800,000 sign petition calling for MPs to be stripped of food subsidies over free school meals row

George Martin
·3-min read
LONDON, ENGLAND - OCTOBER 24: School students and educators protest outside Downing Street against the government decision not to extend free school meals during half term and the Christmas holidays on October 24, 2020 in London, England. (Photo by Guy Smallman/Getty Images)
School students and educators protest outside Downing Street this week. (Getty)

Over 800,000 people have signed a petition calling for MPs to be stripped of their subsidised food over the free school meals row.

MPs currently have access to Parliamentary bars and restaurants which offer meals to serving politicians at discount prices.

Although they are not directly subsidised, the hospitality venues are operated at a loss and propped up using taxpayer funds.

The online petition, which appeared earlier this week, calls for the practice of offering MPs cheaper meals to be stopped after a motion to offer food aid to vulnerable families over school holidays until Easter 2021 was defeated in the House of Commons.

Britain's Prime Minister Boris Johnson wears a face mask or covering due to the COVID-19 pandemic, as he leaves 10 Downing Street in central London on September 30, 2020 to attend the weekly Prime Minister's Questions (PMQs) session in the House of Commons. (Photo by Tolga AKMEN / AFP) (Photo by TOLGA AKMEN/AFP via Getty Images)
Boris Johnson has been under pressure to overturn a vote on free school meals. (Getty)

The campaign’s description on 38 Degrees said: “MPs have voted against extending free school meals into the holidays for the poorest children in the UK, in the middle of a pandemic.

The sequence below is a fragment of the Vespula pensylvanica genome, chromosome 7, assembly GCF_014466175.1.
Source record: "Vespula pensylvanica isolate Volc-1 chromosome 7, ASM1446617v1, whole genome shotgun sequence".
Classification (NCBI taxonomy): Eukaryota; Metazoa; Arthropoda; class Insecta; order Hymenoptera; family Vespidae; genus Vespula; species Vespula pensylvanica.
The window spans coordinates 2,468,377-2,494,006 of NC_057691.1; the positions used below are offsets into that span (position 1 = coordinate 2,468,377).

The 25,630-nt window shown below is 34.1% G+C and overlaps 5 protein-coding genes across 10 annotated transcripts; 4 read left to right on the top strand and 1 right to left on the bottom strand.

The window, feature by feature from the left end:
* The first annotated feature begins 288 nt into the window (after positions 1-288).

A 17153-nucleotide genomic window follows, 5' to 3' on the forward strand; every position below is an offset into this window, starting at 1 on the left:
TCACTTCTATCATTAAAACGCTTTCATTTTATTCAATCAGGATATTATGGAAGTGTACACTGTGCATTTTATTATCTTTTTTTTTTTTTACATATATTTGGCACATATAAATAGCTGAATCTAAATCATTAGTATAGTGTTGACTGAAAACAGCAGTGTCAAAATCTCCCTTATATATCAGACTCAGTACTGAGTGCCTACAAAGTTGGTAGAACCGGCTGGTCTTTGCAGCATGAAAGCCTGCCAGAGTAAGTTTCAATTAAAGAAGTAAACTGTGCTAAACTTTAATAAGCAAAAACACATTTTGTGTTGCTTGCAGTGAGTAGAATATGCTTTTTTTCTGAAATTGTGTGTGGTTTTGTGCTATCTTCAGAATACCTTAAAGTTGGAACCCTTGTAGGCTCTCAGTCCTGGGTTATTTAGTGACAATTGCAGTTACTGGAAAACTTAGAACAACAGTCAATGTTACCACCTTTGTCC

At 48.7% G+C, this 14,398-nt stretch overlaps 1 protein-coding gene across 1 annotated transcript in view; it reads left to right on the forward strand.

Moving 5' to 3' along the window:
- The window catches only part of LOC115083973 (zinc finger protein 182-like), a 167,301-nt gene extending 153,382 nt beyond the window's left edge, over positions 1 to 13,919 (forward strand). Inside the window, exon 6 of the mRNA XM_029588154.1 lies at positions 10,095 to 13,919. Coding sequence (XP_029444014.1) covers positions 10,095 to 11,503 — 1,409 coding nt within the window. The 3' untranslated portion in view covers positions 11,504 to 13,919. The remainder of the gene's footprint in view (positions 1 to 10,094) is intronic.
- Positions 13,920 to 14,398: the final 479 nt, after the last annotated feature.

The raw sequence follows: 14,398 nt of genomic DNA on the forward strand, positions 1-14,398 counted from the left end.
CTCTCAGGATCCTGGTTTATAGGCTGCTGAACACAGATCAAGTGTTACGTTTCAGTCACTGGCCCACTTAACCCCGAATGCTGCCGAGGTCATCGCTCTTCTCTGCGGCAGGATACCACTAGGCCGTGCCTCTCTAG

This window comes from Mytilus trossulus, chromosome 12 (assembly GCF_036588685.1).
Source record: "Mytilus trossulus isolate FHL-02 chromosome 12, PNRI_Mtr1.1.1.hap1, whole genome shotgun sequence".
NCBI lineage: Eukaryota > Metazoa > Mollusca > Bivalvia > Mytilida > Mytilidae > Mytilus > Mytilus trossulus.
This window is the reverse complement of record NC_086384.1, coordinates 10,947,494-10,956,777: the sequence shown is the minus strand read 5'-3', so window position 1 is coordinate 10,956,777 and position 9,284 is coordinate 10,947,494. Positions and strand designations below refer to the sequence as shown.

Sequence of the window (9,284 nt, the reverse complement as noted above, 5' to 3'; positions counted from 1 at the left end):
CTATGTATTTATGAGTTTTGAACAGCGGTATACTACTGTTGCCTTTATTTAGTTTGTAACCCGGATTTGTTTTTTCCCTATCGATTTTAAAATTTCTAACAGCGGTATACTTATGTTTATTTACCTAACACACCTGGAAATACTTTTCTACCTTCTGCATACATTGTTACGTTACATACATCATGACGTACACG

“They should under no circumstances benefit from free or subsidised meals out of public funds themselves.”

It comes as Shadow education secretary Kate Green warned Labour will bring the issue back to the House of Commons if ministers do not relent in time for Christmas.

Green called on Boris Johnson to meet with the taskforce set up by footballer Marcus Rashford "as a matter of urgency" to discuss its proposals for ending child poverty.

Read more: 'No reply to this': Tory MP takes on Marcus Rashford in free schools meals Twitter row

On Wednesday, the government comfortably defeated a Labour motion calling for the extension of free meals during the school holidays in England until Easter 2021 with a Commons majority of more than 60.

In a letter to education secretary Gavin Williamson, Green said: "There is still time to change approach, but the government must act quickly.

“If you change your policy now, we can ensure that no child goes to bed hungry on Christmas Day.

Watch: Businesses back Marcus Rashford’s campaign for free school meals

"Labour will not give up on the fight to ensure that no child goes to bed hungry, and if you do not change course we will bring this issue back to the House of Commons before Christmas."

Ministers have insisted that they will not back down on the issue, arguing that children in need can be helped more effectively through more targeted measures.

However, the government has already been forced to make one U-turn on the issue over the summer as a result of Rashford's campaigning and Labour is determined to press home its attack.

Five Conservative MPs rebelled to support the Labour motion on Wednesday while others are coming under pressure from within their constituencies.

A government spokesman said: "This government has expanded eligibility for free school meals to more children than any other in decades.

"We have provided free school meals when schools were partially closed, increasing welfare support by £9.3 billion, and giving councils £63 million for families facing financial difficulties.

"We also provided vouchers through the Covid summer food fund, in addition to the holiday activities and food programme."